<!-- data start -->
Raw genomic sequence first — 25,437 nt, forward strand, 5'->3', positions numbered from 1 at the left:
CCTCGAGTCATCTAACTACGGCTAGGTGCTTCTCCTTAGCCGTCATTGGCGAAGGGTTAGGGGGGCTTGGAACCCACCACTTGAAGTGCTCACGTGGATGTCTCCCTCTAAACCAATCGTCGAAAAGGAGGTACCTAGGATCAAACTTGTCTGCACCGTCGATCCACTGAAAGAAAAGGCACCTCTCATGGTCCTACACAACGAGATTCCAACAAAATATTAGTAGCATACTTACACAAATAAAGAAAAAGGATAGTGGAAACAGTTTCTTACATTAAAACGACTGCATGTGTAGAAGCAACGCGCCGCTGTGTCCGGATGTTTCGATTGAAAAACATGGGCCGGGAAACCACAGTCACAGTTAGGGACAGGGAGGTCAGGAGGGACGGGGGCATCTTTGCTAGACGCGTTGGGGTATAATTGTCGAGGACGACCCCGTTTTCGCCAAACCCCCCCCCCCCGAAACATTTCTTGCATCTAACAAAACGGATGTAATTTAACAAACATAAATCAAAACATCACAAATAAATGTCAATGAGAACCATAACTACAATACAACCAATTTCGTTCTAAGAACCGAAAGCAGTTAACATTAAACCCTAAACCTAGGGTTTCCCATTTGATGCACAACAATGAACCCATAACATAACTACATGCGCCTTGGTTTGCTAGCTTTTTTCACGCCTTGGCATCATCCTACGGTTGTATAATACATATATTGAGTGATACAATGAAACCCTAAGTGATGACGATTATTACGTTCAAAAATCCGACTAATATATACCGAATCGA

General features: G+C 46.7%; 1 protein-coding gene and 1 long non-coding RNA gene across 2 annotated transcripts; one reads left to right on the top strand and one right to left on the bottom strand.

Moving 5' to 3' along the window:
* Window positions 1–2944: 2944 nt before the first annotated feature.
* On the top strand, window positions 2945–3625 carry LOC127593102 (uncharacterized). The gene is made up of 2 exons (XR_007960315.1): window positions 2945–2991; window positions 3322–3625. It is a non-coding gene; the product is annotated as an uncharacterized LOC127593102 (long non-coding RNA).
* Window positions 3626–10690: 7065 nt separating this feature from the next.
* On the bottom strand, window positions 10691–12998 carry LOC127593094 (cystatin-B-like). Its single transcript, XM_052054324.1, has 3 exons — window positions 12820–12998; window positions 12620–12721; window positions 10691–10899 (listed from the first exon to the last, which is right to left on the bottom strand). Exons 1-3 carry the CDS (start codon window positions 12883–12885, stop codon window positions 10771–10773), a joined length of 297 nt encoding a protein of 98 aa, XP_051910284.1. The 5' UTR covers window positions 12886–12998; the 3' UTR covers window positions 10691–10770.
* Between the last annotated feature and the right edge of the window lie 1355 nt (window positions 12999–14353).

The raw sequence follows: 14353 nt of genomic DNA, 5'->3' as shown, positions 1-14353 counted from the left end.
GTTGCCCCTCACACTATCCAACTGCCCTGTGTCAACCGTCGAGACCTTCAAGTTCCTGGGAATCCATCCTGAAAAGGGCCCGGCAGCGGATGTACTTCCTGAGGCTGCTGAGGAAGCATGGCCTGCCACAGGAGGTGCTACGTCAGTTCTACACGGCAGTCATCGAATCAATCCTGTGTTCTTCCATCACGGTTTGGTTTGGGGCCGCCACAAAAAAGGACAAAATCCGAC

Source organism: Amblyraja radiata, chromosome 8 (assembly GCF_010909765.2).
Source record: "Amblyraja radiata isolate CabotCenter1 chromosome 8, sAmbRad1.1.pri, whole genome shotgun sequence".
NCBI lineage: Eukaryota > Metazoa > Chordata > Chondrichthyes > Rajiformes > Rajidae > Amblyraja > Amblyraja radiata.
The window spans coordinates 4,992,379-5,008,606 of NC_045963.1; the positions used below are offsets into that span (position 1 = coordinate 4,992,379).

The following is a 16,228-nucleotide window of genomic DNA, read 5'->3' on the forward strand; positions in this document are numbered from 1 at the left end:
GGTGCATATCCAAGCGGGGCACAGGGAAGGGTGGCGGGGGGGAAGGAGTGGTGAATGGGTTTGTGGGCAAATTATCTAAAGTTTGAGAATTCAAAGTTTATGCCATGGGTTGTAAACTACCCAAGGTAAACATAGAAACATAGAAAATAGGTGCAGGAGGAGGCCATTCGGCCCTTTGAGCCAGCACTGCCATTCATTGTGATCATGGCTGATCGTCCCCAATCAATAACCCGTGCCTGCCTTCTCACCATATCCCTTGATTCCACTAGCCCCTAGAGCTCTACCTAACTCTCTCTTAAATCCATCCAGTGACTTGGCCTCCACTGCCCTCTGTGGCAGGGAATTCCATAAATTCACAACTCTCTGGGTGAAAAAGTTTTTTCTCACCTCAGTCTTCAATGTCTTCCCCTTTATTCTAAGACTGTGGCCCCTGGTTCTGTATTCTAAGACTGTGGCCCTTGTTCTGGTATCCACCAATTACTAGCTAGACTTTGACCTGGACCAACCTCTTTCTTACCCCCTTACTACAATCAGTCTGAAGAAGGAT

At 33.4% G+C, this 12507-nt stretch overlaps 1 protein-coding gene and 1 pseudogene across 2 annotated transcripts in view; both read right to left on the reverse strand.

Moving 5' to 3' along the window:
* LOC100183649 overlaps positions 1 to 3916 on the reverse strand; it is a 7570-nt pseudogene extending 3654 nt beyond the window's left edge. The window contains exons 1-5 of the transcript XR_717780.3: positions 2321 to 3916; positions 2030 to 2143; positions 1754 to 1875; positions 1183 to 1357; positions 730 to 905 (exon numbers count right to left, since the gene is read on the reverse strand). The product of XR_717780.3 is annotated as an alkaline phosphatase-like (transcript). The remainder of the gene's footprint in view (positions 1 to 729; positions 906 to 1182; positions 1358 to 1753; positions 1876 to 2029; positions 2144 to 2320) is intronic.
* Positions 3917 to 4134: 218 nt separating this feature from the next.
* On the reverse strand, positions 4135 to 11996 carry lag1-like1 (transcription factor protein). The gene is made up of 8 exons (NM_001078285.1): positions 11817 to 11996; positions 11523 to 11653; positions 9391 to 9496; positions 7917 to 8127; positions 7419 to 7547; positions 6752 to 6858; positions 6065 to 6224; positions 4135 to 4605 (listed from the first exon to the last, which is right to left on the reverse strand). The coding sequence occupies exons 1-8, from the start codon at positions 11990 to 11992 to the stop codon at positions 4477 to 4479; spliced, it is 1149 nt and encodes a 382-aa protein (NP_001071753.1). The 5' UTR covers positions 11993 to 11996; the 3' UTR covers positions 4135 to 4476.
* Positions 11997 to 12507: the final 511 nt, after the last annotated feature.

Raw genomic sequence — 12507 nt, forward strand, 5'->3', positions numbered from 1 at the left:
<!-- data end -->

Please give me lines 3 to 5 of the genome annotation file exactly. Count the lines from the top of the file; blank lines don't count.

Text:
General features: G+C 46.7%; 1 protein-coding gene and 1 long non-coding RNA gene across 2 annotated transcripts; one reads left to right on the top strand and one right to left on the bottom strand.

Moving 5' to 3' along the window:
* Window positions 1–2944: 2944 nt before the first annotated feature.